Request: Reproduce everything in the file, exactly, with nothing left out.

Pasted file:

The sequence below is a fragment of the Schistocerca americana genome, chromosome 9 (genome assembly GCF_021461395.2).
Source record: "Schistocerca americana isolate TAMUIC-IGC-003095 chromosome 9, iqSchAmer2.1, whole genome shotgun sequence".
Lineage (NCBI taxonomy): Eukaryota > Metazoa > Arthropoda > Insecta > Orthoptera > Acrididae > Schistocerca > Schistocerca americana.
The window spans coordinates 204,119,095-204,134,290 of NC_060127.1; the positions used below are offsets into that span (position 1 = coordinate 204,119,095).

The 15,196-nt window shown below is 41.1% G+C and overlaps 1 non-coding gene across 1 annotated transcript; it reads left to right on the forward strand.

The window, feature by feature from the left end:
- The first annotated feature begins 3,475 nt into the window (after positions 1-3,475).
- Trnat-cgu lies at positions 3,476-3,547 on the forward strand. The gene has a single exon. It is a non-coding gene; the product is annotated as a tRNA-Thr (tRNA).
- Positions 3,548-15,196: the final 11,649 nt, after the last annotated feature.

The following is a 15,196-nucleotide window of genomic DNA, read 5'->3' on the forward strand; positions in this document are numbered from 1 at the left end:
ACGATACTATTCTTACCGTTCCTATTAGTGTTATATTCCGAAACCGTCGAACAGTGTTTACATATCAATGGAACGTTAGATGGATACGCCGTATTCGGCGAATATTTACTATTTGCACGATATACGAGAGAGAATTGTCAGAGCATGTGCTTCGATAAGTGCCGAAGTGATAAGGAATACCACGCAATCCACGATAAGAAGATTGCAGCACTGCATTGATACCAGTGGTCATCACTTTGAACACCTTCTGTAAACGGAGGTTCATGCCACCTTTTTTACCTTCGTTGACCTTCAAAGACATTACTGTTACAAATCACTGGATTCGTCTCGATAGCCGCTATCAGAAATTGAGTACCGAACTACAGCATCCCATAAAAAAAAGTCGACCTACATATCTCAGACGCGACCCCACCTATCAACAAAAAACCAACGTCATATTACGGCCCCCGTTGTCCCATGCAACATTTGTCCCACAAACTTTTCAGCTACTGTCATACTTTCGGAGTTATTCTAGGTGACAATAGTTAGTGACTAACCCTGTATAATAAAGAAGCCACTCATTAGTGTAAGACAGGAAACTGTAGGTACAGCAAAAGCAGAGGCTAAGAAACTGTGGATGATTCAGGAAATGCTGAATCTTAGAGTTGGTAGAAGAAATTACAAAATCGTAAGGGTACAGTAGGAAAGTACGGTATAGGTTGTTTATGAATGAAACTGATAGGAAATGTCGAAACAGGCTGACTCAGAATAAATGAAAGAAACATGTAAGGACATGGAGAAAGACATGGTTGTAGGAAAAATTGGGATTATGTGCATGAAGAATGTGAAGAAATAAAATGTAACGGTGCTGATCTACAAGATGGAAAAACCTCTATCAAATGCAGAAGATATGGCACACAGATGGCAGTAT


The sequence below is a fragment of the Schistocerca americana genome, chromosome 9 (genome assembly GCF_021461395.2).
Source record: "Schistocerca americana isolate TAMUIC-IGC-003095 chromosome 9, iqSchAmer2.1, whole genome shotgun sequence".
Lineage (NCBI taxonomy): Eukaryota > Metazoa > Arthropoda > Insecta > Orthoptera > Acrididae > Schistocerca > Schistocerca americana.
The window spans coordinates 204,119,095-204,134,290 of NC_060127.1; the positions used below are offsets into that span (position 1 = coordinate 204,119,095).

The 15,196-nt window shown below is 41.1% G+C and overlaps 1 non-coding gene across 1 annotated transcript; it reads left to right on the forward strand.

The window, feature by feature from the left end:
- The first annotated feature begins 3,475 nt into the window (after positions 1-3,475).
- Trnat-cgu lies at positions 3,476-3,547 on the forward strand. The gene has a single exon. It is a non-coding gene; the product is annotated as a tRNA-Thr (tRNA).
- Positions 3,548-15,196: the final 11,649 nt, after the last annotated feature.

The following is a 15,196-nucleotide window of genomic DNA, read 5'->3' on the forward strand; positions in this document are numbered from 1 at the left end:
ACGATACTATTCTTACCGTTCCTATTAGTGTTATATTCCGAAACCGTCGAACAGTGTTTACATATCAATGGAACGTTAGATGGATACGCCGTATTCGGCGAATATTTACTATTTGCACGATATACGAGAGAGAATTGTCAGAGCATGTGCTTCGATAAGTGCCGAAGTGATAAGGAATACCACGCAATCCACGATAAGAAGATTGCAGCACTGCATTGATACCAGTGGTCATCACTTTGAACACCTTCTGTAAACGGAGGTTCATGCCACCTTTTTTACCTTCGTTGACCTTCAAAGACATTACTGTTACAAATCACTGGATTCGTCTCGATAGCCGCTATCAGAAATTGAGTACCGAACTACAGCATCCCATAAAAAAAAGTCGACCTACATATCTCAGACGCGACCCCACCTATCAACAAAAAACCAACGTCATATTACGGCCCCCGTTGTCCCATGCAACATTTGTCCCACAAACTTTTCAGCTACTGTCATACTTTCGGAGTTATTCTAGGTGACAATAGTTAGTGACTAACCCTGTATAATAAAGAAGCCACTCATTAGTGTAAGACAGGAAACTGTAGGTACAGCAAAAGCAGAGGCTAAGAAACTGTGGATGATTCAGGAAATGCTGAATCTTAGAGTTGGTAGAAGAAATTACAAAATCGTAAGGGTACAGTAGGAAAGTACGGTATAGGTTGTTTATGAATGAAACTGATAGGAAATGTCGAAACAGGCTGACTCAGAATAAATGAAAGAAACATGTAAGGACATGGAGAAAGACATGGTTGTAGGAAAAATTGGGATTATGTGCATGAAGAATGTGAAGAAATAAAATGTAACGGTGCTGATCTACAAGATGGAAAAACCTCTATCAAATGCAGAAGATATGGCACACAGATGGCAGTAT